Understanding Decreasing and Increasing Functions
In this post, we are going to discuss the meaning of increasing and decreasing functions. Consider the graph of the function f shown below. If you trace the graph with your mouse pointer, you would be able to observe that the graph is moving upward as you go from a to b, moving downward from b to c, and go upward again from c to d.
In mathematics, we say that the function is increasing from a to b, decreasing from b to c, and increasing again from c to d. Now, let us elaborate what do we mean by increasing functions.
Suppose a function f is increasing from a to b where b > a.
- If we trace the graph of f with a pencil from a to b, the trace goes upward.
- As x increases (as we go to the right on the x-axis), y increases (the corresponding y value increases ).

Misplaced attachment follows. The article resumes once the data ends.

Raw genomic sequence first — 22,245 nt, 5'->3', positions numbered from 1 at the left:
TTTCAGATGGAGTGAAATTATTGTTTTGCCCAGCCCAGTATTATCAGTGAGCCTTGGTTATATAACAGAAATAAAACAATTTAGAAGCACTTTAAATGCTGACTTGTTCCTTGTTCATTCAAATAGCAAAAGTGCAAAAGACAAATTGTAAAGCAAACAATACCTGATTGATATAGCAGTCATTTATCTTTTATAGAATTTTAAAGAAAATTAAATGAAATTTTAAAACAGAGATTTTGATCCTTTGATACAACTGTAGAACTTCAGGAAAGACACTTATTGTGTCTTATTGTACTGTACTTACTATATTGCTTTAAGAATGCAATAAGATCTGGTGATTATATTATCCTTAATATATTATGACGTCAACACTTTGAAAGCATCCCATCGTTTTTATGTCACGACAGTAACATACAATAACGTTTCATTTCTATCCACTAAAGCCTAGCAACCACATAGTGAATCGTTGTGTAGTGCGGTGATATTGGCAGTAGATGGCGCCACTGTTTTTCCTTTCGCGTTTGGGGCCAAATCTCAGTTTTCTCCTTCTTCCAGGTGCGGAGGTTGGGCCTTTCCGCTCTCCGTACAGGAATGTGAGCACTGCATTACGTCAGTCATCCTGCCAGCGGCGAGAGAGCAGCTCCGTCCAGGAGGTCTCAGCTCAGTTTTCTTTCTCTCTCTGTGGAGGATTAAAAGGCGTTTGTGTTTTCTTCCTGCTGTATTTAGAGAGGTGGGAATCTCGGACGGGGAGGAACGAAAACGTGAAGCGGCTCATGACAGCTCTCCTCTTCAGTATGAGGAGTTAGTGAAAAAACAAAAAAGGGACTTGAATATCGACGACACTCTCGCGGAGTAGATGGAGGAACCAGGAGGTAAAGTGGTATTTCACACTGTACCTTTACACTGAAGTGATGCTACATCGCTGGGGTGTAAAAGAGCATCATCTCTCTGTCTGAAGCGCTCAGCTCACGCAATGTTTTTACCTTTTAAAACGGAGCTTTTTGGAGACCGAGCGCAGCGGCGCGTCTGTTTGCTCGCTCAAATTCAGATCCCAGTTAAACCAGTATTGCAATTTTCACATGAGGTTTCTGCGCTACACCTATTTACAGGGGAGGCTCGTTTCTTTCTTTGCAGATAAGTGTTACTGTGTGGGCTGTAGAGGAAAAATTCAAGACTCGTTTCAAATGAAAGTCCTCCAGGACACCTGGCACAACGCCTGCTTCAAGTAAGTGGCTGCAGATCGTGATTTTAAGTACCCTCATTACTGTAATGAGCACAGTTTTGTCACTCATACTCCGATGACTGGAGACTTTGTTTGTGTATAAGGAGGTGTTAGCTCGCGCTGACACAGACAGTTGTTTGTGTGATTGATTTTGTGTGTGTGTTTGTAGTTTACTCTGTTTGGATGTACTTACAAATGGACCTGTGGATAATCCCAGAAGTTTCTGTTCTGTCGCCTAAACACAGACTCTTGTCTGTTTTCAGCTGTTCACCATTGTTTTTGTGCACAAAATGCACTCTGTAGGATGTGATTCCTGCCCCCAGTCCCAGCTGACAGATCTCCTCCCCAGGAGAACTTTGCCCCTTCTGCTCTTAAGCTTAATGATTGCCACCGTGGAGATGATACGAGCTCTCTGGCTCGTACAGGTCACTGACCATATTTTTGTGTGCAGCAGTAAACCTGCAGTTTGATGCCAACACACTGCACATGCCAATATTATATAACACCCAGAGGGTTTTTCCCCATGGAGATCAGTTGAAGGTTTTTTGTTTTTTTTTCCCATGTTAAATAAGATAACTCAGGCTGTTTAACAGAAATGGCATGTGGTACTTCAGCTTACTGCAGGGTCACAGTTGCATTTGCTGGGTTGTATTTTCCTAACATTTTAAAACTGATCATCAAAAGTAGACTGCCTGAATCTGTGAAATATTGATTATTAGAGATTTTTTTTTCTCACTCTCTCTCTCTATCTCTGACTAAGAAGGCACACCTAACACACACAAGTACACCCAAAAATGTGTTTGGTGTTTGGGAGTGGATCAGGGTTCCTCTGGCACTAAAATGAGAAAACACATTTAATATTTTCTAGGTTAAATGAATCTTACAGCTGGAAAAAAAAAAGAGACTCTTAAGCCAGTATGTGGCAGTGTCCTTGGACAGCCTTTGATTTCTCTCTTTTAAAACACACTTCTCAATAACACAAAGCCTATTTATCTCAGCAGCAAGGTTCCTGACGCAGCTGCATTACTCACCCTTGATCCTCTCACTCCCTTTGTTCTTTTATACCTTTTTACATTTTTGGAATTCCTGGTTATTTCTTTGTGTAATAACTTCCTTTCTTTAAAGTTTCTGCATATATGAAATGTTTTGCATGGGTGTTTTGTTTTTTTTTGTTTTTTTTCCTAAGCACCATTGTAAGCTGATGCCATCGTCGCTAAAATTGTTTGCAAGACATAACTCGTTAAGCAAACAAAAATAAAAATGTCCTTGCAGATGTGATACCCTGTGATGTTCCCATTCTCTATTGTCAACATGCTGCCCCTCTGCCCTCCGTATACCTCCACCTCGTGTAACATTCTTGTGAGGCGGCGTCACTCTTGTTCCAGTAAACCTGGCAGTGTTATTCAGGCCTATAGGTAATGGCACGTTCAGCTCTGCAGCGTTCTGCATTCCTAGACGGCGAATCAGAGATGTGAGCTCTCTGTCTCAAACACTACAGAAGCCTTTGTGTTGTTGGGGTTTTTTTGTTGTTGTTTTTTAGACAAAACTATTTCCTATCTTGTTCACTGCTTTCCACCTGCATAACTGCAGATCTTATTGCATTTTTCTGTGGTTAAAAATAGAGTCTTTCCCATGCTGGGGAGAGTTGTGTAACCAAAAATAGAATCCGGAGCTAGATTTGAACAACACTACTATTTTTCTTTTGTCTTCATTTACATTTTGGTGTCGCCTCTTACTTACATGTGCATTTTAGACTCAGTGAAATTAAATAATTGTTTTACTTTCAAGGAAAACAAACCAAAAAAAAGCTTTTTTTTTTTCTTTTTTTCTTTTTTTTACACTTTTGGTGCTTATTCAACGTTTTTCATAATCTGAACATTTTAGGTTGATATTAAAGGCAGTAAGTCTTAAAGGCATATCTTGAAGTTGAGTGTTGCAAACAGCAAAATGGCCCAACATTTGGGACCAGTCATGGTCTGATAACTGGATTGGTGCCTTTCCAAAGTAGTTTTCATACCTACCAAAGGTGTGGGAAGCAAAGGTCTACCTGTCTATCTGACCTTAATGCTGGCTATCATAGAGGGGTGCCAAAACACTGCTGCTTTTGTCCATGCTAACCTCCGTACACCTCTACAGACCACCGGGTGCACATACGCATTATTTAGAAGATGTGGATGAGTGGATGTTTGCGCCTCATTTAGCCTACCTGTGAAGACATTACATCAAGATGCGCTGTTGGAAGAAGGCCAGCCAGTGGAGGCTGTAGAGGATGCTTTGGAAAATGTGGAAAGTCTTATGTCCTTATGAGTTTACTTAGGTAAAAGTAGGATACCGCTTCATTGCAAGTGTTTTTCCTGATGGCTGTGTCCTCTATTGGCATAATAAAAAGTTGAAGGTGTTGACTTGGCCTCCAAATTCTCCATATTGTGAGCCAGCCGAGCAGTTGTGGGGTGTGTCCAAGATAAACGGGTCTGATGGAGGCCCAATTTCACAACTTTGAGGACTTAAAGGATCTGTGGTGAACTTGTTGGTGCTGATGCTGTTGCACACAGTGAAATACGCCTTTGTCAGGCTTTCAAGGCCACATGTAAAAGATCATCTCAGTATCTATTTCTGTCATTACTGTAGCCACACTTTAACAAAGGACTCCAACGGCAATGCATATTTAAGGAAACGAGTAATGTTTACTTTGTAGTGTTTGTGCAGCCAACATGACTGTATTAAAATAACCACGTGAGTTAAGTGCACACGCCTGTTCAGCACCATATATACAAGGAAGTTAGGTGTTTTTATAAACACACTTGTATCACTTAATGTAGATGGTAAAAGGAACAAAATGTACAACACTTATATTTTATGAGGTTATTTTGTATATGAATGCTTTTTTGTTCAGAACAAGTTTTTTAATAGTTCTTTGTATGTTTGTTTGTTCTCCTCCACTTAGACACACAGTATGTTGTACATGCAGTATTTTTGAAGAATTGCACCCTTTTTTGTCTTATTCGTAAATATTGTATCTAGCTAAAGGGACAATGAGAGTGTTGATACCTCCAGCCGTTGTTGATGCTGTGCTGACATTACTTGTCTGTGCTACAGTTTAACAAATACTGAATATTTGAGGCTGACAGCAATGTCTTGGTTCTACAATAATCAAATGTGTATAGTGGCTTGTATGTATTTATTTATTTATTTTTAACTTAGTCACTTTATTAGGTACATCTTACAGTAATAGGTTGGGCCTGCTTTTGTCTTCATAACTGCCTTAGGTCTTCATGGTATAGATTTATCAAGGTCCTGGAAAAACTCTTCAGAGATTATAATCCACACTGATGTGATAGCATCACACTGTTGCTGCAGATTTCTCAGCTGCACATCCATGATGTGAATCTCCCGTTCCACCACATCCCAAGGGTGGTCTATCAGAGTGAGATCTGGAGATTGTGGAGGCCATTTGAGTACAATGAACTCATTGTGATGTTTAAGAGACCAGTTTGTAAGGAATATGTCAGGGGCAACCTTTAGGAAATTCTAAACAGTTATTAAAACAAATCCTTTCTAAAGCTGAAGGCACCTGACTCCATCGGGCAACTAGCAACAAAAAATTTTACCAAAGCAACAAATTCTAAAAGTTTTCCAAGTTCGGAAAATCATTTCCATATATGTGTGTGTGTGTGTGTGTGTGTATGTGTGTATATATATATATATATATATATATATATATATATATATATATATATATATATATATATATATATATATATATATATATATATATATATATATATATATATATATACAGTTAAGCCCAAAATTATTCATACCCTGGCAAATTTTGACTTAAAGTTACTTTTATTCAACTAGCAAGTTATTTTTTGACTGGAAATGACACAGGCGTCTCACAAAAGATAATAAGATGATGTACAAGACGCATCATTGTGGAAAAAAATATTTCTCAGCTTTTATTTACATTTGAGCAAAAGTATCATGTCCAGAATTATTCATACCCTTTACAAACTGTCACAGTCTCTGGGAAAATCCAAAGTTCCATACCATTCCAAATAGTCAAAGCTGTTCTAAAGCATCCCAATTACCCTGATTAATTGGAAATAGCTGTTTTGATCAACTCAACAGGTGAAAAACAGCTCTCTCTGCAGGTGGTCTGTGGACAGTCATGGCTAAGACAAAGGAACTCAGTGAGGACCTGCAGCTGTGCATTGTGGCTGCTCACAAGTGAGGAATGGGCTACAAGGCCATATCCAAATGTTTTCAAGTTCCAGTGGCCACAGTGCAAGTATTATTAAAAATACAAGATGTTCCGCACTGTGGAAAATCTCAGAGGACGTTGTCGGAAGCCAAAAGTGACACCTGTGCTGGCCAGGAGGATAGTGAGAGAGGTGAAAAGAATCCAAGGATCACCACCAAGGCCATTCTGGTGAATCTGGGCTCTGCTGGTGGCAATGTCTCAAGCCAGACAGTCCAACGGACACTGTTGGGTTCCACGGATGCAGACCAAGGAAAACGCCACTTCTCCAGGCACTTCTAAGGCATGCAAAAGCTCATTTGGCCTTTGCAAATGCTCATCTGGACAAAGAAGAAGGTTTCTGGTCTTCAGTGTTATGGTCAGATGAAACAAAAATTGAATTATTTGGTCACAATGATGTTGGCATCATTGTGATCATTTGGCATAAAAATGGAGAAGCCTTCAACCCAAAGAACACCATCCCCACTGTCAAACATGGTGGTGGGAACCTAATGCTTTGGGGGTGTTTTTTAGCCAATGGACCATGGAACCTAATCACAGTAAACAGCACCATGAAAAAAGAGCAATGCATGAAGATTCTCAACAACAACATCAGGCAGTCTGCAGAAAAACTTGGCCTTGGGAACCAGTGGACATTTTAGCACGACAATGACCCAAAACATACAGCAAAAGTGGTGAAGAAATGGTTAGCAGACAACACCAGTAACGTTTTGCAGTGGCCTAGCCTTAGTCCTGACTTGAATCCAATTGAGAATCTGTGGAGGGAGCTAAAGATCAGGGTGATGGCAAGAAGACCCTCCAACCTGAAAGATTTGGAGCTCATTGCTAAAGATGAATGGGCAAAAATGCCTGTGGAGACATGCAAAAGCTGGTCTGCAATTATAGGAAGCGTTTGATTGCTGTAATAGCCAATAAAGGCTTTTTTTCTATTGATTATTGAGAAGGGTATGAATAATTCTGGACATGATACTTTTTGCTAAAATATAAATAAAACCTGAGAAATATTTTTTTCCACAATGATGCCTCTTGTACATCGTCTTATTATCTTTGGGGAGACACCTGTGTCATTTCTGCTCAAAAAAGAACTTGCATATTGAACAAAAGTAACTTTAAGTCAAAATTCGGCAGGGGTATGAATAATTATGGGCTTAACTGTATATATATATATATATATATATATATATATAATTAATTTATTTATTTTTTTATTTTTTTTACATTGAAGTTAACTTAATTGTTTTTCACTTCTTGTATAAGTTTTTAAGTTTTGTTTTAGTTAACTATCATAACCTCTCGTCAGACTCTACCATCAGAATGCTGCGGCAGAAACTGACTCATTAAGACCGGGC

- If we take two points with coordinates (x1, y1) and (x2,y2), where x1, x2 are between a and b, and x2 is at the right of x1, then y2 is above y1.
- If we take two points with coordinates (x1, y1) and (x2,y2), x2 and x1 between a and b, if x2 > x1, then f(x2) > f(x1).
Notice that if we replace the words in orange texts above with their opposite, we will have descriptions of decreasing functions. Can you see why?
In addition, there are functions that are increasing (or decreasing) all through out and not just in intervals. For example, The function f(x) = ex is increasing all through out. This means that we can take two points anywhere on the graph, and the four descriptions above hold. As an exercise, give an example of a function that decreases all through out.